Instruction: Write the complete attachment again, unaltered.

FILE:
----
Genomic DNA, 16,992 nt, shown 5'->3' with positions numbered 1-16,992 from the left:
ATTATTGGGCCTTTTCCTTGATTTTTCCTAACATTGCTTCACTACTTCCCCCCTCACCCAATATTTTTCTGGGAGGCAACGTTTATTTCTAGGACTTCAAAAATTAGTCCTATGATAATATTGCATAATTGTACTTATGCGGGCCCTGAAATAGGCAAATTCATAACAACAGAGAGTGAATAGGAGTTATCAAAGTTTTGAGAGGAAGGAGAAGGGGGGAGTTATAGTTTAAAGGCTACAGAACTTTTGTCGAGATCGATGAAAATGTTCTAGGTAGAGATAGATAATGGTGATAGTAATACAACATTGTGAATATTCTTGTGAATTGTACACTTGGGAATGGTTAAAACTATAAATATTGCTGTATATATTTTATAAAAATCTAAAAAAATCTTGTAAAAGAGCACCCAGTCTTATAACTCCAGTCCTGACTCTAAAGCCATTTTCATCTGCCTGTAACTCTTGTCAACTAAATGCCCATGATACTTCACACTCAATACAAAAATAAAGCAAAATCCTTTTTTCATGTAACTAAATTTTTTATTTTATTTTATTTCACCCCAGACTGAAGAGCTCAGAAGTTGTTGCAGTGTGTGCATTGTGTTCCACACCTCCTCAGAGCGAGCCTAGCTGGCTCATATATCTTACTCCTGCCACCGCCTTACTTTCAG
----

Genomic DNA, 16,992 nt, shown 5'->3' with positions numbered 1-16,992 from the left:
ATTATTGGGCCTTTTCCTTGATTTTTCCTAACATTGCTTCACTACTTCCCCCCTCACCCAATATTTTTCTGGGAGGCAACGTTTATTTCTAGGACTTCAAAAATTAGTCCTATGATAATATTGCATAATTGTACTTATGCGGGCCCTGAAATAGGCAAATTCATAACAACAGAGAGTGAATAGGAGTTATCAAAGTTTTGAGAGGAAGGAGAAGGGGGGAGTTATAGTTTAAAGGCTACAGAACTTTTGTCGAGATCGATGAAAATGTTCTAGGTAGAGATAGATAATGGTGATAGTAATACAACATTGTGAATATTCTTGTGAATTGTACACTTGGGAATGGTTAAAACTATAAATATTGCTGTATATATTTTATAAAAATCTAAAAAAATCTTGTAAAAGAGCACCCAGTCTTATAACTCCAGTCCTGACTCTAAAGCCATTTTCATCTGCCTGTAACTCTTGTCAACTAAATGCCCATGATACTTCACACTCAATACAAAAATAAAGCAAAATCCTTTTTTCATGTAACTAAATTTTTTATTTTATTTTATTTCACCCCAGACTGAAGAGCTCAGAAGTTGTTGCAGTGTGTGCATTGTGTTCCACACCTCCTCAGAGCGAGCCTAGCTGGCTCATATATCTTACTCCTGCCACCGCCTTACTTTCAG